Suttles said her group isn't anti-wind and sees the value in wind projects in other parts of the state. But she said most people wouldn't want a wind turbine in their backyard, just like they wouldn't want a coal mine in their backyard.
Apex representatives said they've worked to make sure there are setbacks of at least 1,500 feet from all residences and an average setback of 3,200 feet from the houses of nonparticipating landowners.
Jeff Clark, executive director of The Wind Coalition, a trade association, said the wind-related concerns listed in the city ordinance were inaccurate or had been debunked. He said it was unfortunate the city council based their opposition on what he called “junk science.”
“It is a very creative way for a very small group of people to try to drive an agenda, and it's built entirely on junk science,” Clark said. “I cannot fathom how they think they can impose their will on a three-mile radius from the city. They are doing a disservice to the people who elected them.”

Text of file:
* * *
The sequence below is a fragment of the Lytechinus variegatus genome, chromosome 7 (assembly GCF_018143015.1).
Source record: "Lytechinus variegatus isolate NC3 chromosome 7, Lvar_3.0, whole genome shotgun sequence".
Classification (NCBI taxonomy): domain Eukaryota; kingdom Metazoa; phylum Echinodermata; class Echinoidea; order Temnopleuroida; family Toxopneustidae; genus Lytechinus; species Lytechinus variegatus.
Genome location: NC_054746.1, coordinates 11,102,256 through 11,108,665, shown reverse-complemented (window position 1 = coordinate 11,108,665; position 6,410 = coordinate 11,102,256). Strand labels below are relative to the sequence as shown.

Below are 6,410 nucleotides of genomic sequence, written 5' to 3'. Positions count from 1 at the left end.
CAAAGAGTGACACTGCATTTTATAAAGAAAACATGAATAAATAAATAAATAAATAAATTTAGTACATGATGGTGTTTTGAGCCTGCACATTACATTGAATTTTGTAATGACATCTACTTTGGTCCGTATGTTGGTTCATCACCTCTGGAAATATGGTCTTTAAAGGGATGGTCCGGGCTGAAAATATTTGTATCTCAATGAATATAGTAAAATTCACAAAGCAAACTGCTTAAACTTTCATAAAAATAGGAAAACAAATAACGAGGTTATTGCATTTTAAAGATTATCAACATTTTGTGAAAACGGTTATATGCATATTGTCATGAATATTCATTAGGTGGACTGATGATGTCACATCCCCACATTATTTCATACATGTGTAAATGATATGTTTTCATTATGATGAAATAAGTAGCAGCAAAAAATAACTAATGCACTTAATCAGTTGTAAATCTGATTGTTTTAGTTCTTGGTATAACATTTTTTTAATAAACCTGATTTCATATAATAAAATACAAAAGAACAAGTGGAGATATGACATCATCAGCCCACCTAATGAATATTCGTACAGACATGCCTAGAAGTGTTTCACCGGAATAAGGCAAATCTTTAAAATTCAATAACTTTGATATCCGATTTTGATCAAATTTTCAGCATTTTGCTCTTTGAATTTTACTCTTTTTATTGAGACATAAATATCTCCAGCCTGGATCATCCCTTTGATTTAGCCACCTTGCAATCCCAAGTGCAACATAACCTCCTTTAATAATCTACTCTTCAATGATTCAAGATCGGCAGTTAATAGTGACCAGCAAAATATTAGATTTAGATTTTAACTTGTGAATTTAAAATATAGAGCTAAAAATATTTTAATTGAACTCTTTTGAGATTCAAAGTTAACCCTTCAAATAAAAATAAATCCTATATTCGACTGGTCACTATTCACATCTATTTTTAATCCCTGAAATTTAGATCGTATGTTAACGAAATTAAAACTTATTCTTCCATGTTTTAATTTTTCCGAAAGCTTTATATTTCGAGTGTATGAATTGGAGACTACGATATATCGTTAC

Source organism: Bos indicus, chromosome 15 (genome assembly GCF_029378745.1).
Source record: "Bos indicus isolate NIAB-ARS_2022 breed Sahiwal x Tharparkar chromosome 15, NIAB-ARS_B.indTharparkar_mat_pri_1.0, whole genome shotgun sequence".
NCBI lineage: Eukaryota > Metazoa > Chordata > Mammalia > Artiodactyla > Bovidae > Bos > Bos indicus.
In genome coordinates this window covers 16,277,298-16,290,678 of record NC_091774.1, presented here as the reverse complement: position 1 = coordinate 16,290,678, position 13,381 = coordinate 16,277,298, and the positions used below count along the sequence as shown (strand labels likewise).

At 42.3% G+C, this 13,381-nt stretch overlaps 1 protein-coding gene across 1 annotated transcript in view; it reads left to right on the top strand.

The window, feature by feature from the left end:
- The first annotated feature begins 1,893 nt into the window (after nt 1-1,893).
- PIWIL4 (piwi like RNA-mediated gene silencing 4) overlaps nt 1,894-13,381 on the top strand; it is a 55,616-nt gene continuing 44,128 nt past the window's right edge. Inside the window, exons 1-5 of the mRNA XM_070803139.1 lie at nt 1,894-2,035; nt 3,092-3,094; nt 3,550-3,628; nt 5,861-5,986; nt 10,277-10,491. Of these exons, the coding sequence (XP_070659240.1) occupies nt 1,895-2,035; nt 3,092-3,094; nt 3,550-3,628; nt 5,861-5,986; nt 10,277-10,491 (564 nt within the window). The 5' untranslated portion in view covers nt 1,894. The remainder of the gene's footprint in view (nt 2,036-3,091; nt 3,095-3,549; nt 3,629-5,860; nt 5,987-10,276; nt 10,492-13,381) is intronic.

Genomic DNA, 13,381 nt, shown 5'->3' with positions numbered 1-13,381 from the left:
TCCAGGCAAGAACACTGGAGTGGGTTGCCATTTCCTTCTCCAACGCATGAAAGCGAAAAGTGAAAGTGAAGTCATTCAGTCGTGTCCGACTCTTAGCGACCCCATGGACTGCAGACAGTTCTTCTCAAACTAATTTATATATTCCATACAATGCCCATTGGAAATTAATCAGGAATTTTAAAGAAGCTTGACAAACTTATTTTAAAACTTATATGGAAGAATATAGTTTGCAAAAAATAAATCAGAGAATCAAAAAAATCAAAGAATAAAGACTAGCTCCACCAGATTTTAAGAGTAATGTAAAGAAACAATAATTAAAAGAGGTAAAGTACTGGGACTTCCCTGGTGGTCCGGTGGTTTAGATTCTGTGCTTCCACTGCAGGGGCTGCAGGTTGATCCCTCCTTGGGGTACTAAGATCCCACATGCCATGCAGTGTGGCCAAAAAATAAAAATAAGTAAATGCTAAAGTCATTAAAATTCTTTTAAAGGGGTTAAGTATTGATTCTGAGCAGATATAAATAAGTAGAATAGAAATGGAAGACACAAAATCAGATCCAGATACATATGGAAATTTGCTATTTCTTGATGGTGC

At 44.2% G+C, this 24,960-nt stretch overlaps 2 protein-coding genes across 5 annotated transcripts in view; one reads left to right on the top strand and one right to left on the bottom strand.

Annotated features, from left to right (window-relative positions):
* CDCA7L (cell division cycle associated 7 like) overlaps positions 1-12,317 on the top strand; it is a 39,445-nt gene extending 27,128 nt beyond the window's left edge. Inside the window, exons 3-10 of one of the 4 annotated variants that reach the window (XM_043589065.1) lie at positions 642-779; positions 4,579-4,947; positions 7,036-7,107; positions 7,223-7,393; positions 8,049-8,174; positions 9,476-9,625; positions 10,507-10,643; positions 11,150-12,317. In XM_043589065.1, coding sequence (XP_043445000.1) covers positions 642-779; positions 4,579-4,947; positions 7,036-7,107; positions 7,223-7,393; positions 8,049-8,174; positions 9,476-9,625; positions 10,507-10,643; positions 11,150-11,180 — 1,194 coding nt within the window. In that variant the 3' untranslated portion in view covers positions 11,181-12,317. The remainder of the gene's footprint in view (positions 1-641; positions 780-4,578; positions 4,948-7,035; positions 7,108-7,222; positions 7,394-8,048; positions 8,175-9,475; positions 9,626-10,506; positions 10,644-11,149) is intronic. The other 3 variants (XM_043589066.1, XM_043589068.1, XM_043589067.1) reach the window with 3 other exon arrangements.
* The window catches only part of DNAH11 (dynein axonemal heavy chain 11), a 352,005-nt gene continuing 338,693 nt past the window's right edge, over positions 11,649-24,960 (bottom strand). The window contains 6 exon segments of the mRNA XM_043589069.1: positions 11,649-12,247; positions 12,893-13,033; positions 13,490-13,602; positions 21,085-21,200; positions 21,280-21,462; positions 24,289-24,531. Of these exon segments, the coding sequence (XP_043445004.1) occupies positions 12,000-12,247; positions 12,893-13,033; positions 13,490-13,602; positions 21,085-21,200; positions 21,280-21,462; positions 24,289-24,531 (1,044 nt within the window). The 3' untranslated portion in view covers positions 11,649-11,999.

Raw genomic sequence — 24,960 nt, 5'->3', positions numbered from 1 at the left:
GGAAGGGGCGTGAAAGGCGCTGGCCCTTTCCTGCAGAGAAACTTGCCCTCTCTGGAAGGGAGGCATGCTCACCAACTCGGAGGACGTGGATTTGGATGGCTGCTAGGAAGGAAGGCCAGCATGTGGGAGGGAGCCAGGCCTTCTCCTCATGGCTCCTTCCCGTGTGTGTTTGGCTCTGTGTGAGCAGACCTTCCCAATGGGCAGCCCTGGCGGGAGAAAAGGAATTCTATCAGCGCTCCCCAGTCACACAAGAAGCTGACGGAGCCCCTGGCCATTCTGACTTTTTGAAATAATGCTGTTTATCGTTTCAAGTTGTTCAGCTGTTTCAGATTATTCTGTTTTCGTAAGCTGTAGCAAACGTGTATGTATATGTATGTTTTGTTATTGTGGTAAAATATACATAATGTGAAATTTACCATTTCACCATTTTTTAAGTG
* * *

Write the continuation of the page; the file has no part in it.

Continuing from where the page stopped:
Deannexation, recall election
It isn't the first time some Piedmont residents have been split on the effects of nearby wind farms. In January, the council postponed action on a deannexation proposal from some city residents who had leased their land to wind developers.
The ongoing, public fight also led to the ouster of former Piedmont councilman Vernon Woods, who lost handily in an Aug. 13 recall election.
Before Monday's vote to approve legal action against the wind farm, Bobby Williamson, the man who beat Woods in the recall election, was sworn in as the Ward 2 councilman.
The recall election came after Woods angered a local group who accused of him of holding backroom meetings with representatives from Apex after city officials decided not to allow the massive turbines to be erected within Piedmont city limits earlier this year.
Woods never denied that he continued to meet with the company, but he claimed he did so because some residents of northern Piedmont were interested in having the turbines on their property.
Apex developed the nearby Canadian Hills wind farm west of Oklahoma City. The 300-megawatt farm is now owned by Boston-based Atlantic Power Corp. and has 136 turbines, including 15 inside the city limits of El Reno.